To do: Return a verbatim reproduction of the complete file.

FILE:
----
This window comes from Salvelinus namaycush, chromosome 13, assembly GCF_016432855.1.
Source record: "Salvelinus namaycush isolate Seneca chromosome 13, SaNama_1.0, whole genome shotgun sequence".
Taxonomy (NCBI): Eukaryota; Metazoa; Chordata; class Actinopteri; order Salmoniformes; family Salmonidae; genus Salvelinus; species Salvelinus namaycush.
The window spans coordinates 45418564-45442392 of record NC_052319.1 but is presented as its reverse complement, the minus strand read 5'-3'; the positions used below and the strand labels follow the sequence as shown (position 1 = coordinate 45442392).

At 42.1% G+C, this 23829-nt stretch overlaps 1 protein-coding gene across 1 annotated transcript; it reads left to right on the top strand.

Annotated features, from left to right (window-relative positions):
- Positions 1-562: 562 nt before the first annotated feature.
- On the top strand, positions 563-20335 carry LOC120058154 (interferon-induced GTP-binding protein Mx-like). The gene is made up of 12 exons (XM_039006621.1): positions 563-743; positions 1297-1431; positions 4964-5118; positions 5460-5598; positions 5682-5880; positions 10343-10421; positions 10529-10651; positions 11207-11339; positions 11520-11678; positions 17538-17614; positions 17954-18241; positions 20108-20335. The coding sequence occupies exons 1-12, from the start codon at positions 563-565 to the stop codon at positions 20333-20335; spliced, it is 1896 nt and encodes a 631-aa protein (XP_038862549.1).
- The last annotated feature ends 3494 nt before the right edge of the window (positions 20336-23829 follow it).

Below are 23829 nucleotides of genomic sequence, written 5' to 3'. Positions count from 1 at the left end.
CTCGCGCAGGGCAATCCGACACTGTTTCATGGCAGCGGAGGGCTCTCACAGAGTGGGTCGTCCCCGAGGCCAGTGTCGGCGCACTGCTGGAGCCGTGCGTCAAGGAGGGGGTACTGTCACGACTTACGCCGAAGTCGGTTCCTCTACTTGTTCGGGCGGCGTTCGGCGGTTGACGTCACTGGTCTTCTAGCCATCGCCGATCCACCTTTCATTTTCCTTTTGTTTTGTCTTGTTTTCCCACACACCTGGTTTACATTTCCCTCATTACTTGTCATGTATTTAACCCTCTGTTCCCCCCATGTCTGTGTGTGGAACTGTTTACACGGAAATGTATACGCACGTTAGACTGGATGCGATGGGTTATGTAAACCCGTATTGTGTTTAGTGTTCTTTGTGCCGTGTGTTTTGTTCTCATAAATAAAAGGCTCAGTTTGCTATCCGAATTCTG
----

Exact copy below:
This window comes from Salvelinus namaycush, chromosome 13, assembly GCF_016432855.1.
Source record: "Salvelinus namaycush isolate Seneca chromosome 13, SaNama_1.0, whole genome shotgun sequence".
Taxonomy (NCBI): Eukaryota; Metazoa; Chordata; class Actinopteri; order Salmoniformes; family Salmonidae; genus Salvelinus; species Salvelinus namaycush.
The window spans coordinates 45418564-45442392 of record NC_052319.1 but is presented as its reverse complement, the minus strand read 5'-3'; the positions used below and the strand labels follow the sequence as shown (position 1 = coordinate 45442392).

At 42.1% G+C, this 23829-nt stretch overlaps 1 protein-coding gene across 1 annotated transcript; it reads left to right on the top strand.

Annotated features, from left to right (window-relative positions):
- Positions 1-562: 562 nt before the first annotated feature.
- On the top strand, positions 563-20335 carry LOC120058154 (interferon-induced GTP-binding protein Mx-like). The gene is made up of 12 exons (XM_039006621.1): positions 563-743; positions 1297-1431; positions 4964-5118; positions 5460-5598; positions 5682-5880; positions 10343-10421; positions 10529-10651; positions 11207-11339; positions 11520-11678; positions 17538-17614; positions 17954-18241; positions 20108-20335. The coding sequence occupies exons 1-12, from the start codon at positions 563-565 to the stop codon at positions 20333-20335; spliced, it is 1896 nt and encodes a 631-aa protein (XP_038862549.1).
- The last annotated feature ends 3494 nt before the right edge of the window (positions 20336-23829 follow it).

Below are 23829 nucleotides of genomic sequence, written 5' to 3'. Positions count from 1 at the left end.
CTCGCGCAGGGCAATCCGACACTGTTTCATGGCAGCGGAGGGCTCTCACAGAGTGGGTCGTCCCCGAGGCCAGTGTCGGCGCACTGCTGGAGCCGTGCGTCAAGGAGGGGGTACTGTCACGACTTACGCCGAAGTCGGTTCCTCTACTTGTTCGGGCGGCGTTCGGCGGTTGACGTCACTGGTCTTCTAGCCATCGCCGATCCACCTTTCATTTTCCTTTTGTTTTGTCTTGTTTTCCCACACACCTGGTTTACATTTCCCTCATTACTTGTCATGTATTTAACCCTCTGTTCCCCCCATGTCTGTGTGTGGAACTGTTTACACGGAAATGTATACGCACGTTAGACTGGATGCGATGGGTTATGTAAACCCGTATTGTGTTTAGTGTTCTTTGTGCCGTGTGTTTTGTTCTCATAAATAAAAGGCTCAGTTTGCTATCCGAATTCTG